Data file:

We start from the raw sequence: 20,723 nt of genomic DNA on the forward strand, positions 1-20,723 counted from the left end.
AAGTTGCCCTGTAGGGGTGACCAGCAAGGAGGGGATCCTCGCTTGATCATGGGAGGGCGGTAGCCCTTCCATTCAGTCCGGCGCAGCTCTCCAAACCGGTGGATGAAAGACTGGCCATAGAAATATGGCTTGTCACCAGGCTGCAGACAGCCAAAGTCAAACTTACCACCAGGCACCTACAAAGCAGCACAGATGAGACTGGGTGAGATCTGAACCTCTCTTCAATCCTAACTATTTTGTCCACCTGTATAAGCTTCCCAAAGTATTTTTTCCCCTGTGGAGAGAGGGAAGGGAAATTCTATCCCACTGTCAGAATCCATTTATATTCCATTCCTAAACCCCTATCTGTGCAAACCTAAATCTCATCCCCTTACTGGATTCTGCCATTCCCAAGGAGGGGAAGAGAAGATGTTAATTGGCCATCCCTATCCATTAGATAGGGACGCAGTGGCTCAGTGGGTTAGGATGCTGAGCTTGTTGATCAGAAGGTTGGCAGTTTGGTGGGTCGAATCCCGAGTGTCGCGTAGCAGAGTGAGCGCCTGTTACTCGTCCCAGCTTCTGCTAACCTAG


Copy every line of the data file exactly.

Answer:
We start from the raw sequence: 20,723 nt of genomic DNA on the forward strand, positions 1-20,723 counted from the left end.
AAGTTGCCCTGTAGGGGTGACCAGCAAGGAGGGGATCCTCGCTTGATCATGGGAGGGCGGTAGCCCTTCCATTCAGTCCGGCGCAGCTCTCCAAACCGGTGGATGAAAGACTGGCCATAGAAATATGGCTTGTCACCAGGCTGCAGACAGCCAAAGTCAAACTTACCACCAGGCACCTACAAAGCAGCACAGATGAGACTGGGTGAGATCTGAACCTCTCTTCAATCCTAACTATTTTGTCCACCTGTATAAGCTTCCCAAAGTATTTTTTCCCCTGTGGAGAGAGGGAAGGGAAATTCTATCCCACTGTCAGAATCCATTTATATTCCATTCCTAAACCCCTATCTGTGCAAACCTAAATCTCATCCCCTTACTGGATTCTGCCATTCCCAAGGAGGGGAAGAGAAGATGTTAATTGGCCATCCCTATCCATTAGATAGGGACGCAGTGGCTCAGTGGGTTAGGATGCTGAGCTTGTTGATCAGAAGGTTGGCAGTTTGGTGGGTCGAATCCCGAGTGTCGCGTAGCAGAGTGAGCGCCTGTTACTCGTCCCAGCTTCTGCTAACCTAG